The USA has many university centres with the highest standards of care. It also has the highest cost of healthcare per citizen in the world and one of the lowest overall standards of population health in the developed world. One of the major factors in what has happened in the USA has been the failure by the medical profession to resist corporate practices. Some congressmen at the US House of Representatives seemed to understand this. They stated

"---- because ultimately it's the physician or somebody who signs the ticket that gets the billing done."

"----- you can write all the legislation you want. It's a matter of how you're going to enforce it."

Dr Walter Afield an investigator from Florida indicated to the US House of Representatives inquiry that the system had been set up to be raped and it had been. He described this as "one of the major hoaxes on the American public". He indicated that people simply could not believe that their doctors would be party to such practices.

4.5 The US Solution:- US politicians correctly diagnosed the disastrous situation in their health system to be a consequence of the financial priorities built into their health regulations. They failed to consider the impossibility of adequately regulating and controlling something as diverse and ill defined as health care. They failed to understand the impact of a powerful marketplace culture on the ethical structures of the medical profession. These are the only people with the knowledge and power to effectively control the abuses which were occurring. They framed their solution, "managed care" within a marketplace framework. This places even greater financial pressures on the ethical structures of the medical profession. Early reports from the USA suggest that the consequences for patients will be even more unfortunate than we have seen to date.


5.1 Basis for this review:- The conduct of NME (now renamed Tenet Healthcare) is representative of the worst corporate excesses in the USA. Because so many of its documents are available, it lends itself to analysis. NME has made no attempt to confront the allegations made about its conduct. Instead it settled court actions for large sums and then claimed that the allegationswere never proven. It has persistently attempted to avoid the true extent of its practices and has denied the consequences for patients. The testimony of witnesses at government inquiries and NME's own documents do not favour their position. This review is based on court documents, government inquiries, the transcripts of evidence available, NME's internal documents, letters from doctors and my experience talking to those involved as whistle blowers or fraud investigators. The weight of circumstance indicates that the practices described occurred on a massive scale, were carefully planned and were centrally controlled and directed.

5.2 History:- National Medical Enterprises was founded by three lawyers in the 1960's. Like other corporations it expanded rapidly in the 1970's. In the early 1980's strict controls were introduced into US general hospitals. These prevented unethical practices and restricted excessive profits. NME responded by selling general hospitals and expanding into psychiatry, substance abuse and rehabilitation hospitals. It also commenced its international expansion. These areas were uncontrolled and because of the nature of the services provided almost impossible to regulate or police.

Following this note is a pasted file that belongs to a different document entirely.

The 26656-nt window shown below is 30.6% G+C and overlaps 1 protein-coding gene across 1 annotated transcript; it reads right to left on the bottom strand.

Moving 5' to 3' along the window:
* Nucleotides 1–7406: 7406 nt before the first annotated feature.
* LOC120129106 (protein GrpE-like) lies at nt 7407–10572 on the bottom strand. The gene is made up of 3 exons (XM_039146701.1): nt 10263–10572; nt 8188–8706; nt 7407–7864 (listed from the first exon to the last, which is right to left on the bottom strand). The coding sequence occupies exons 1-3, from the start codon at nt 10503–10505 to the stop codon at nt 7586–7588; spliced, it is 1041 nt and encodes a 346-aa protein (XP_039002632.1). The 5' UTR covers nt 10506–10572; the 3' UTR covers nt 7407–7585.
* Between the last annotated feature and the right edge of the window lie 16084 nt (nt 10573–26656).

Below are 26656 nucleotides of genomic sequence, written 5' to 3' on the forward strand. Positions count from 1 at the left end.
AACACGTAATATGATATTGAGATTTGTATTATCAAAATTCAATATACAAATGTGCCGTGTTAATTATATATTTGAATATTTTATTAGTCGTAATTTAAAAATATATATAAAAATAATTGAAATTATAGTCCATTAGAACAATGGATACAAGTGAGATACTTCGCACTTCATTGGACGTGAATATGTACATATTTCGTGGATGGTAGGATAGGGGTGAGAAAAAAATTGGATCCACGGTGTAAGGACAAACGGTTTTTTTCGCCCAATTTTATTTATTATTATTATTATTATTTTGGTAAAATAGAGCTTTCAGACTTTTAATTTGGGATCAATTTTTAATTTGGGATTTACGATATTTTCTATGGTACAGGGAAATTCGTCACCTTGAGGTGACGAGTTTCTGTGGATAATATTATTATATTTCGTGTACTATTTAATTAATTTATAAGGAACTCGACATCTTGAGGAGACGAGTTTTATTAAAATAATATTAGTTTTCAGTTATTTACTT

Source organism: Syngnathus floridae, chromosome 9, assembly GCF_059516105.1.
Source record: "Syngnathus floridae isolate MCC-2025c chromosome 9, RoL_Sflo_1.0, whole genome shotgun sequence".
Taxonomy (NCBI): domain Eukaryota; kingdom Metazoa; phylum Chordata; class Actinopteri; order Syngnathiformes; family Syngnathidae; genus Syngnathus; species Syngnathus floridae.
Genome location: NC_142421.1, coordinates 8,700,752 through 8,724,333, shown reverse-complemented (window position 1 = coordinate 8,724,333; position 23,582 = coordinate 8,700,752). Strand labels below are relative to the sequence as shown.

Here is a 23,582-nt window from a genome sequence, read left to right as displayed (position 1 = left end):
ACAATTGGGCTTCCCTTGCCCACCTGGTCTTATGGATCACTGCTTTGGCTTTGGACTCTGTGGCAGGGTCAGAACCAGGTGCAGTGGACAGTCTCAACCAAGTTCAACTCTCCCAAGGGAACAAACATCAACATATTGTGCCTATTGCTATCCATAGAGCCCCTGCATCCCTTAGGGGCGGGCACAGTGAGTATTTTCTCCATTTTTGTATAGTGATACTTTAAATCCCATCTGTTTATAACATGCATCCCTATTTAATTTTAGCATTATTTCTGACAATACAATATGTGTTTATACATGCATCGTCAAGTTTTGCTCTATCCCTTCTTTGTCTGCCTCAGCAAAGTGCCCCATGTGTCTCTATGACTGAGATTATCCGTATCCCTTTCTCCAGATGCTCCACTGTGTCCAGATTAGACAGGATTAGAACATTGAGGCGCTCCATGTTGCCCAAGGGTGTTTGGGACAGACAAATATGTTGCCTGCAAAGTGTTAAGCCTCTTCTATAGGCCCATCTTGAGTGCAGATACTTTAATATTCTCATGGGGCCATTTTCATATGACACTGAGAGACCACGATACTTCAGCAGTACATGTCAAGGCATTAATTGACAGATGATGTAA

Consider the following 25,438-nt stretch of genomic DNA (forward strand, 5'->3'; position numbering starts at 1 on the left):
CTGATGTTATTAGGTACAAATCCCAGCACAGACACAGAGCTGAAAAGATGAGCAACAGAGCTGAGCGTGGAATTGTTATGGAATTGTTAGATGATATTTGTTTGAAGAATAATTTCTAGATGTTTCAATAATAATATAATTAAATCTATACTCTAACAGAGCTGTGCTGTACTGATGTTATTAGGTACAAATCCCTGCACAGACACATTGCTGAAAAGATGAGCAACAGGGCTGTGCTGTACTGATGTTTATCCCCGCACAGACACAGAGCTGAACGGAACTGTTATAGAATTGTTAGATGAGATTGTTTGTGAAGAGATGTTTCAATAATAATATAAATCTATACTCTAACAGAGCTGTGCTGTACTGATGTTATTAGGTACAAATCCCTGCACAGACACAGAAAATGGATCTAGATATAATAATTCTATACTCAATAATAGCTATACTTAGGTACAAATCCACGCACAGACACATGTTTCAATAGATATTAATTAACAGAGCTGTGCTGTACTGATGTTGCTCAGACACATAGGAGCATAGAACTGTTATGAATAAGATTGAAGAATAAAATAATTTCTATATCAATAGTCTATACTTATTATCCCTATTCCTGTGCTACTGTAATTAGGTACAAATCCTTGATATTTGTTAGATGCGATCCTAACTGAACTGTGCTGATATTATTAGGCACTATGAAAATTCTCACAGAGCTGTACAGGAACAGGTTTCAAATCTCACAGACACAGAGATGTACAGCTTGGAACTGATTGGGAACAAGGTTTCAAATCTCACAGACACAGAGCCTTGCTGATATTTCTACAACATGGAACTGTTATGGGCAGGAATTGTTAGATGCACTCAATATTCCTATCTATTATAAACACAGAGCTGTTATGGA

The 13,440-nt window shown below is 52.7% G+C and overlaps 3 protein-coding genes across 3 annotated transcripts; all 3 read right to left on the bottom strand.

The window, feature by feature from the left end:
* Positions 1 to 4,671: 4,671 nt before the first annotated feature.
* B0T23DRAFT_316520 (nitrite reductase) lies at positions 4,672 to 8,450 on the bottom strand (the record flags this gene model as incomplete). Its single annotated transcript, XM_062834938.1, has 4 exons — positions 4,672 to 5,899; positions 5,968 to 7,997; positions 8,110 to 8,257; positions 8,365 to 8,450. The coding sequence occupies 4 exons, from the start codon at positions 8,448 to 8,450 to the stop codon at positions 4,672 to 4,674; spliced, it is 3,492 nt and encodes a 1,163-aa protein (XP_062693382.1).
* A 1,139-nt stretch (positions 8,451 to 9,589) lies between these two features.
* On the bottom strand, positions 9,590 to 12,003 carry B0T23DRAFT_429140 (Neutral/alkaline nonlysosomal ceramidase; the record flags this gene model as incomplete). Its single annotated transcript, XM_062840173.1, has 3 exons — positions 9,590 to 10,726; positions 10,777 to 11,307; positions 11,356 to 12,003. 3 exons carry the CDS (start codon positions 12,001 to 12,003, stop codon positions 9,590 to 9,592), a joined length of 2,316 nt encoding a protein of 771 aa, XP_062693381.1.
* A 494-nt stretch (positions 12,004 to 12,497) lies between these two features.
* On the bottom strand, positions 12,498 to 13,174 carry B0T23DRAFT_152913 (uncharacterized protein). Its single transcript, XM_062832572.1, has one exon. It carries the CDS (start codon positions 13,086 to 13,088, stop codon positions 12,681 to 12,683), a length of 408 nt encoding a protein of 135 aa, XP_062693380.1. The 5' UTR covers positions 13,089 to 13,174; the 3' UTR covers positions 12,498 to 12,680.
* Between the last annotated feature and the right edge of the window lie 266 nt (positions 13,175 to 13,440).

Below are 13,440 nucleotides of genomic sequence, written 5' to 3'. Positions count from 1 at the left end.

NME became enormously wealthy and its skills in running hospitals profitably were widely praised. In 1991 and 1992 NME's fraudulent practices were exposed and in 1994 it pleaded guilty to criminal practices including buying patient referrals It was forced to sell 75% of its US hospitals. When Australia stepped in to restrict NME's expansion this destroyed its international credibility and it sold its international operations in 1995. It used the funds generated to purchase American Medical International (AMI). It changed its name to Tenet Healthcare. It claims the word "tenet" reflects its integrity. Its directors and senior staff are largely unchanged.

5.3 NME's structure:- At the time of the exposures in 1991 NME owned 151 hospitals in the USA. 35 were unsold general hospitals. There were three other major subsidiaries, Psychiatric Institutes of America (PIA) which ran the psychiatric hospitals, Recovery Centres of America (RCA) which ran substance abuse hospitals and the rehabilitation hospitals. Each operated as a separate entity and each group had separate but similar central training programs. These three companies were loosely grouped as "specialty hospitals". These companies and their 115 hospitals were controlled by Norm Zober. He reported in some detail on the activities in the specialty hospitals to NME's founders Eamer and Cohen each month. They met regularly. It is clear that the same sorts of business practices were introduced into each of the three specialty groups and that the training programs were similar. NME expanded internationally in 1985 and soon owned 2 hospitals in Singapore. When it came under pressure in 1991 it moved rapidly into Australia and other countries around the pacific rim. The international division came under the general hospitals which by 1991 were under the control of Michael Focht He has since become CEO of Tenet/NME and responsible for Tenet/NME's "compliance program". Michael Focht had been president of the international division in 1986/7, the time when a Singapore doctor alleges Focht's immediate deputy first attempted to trade patient admissions with him.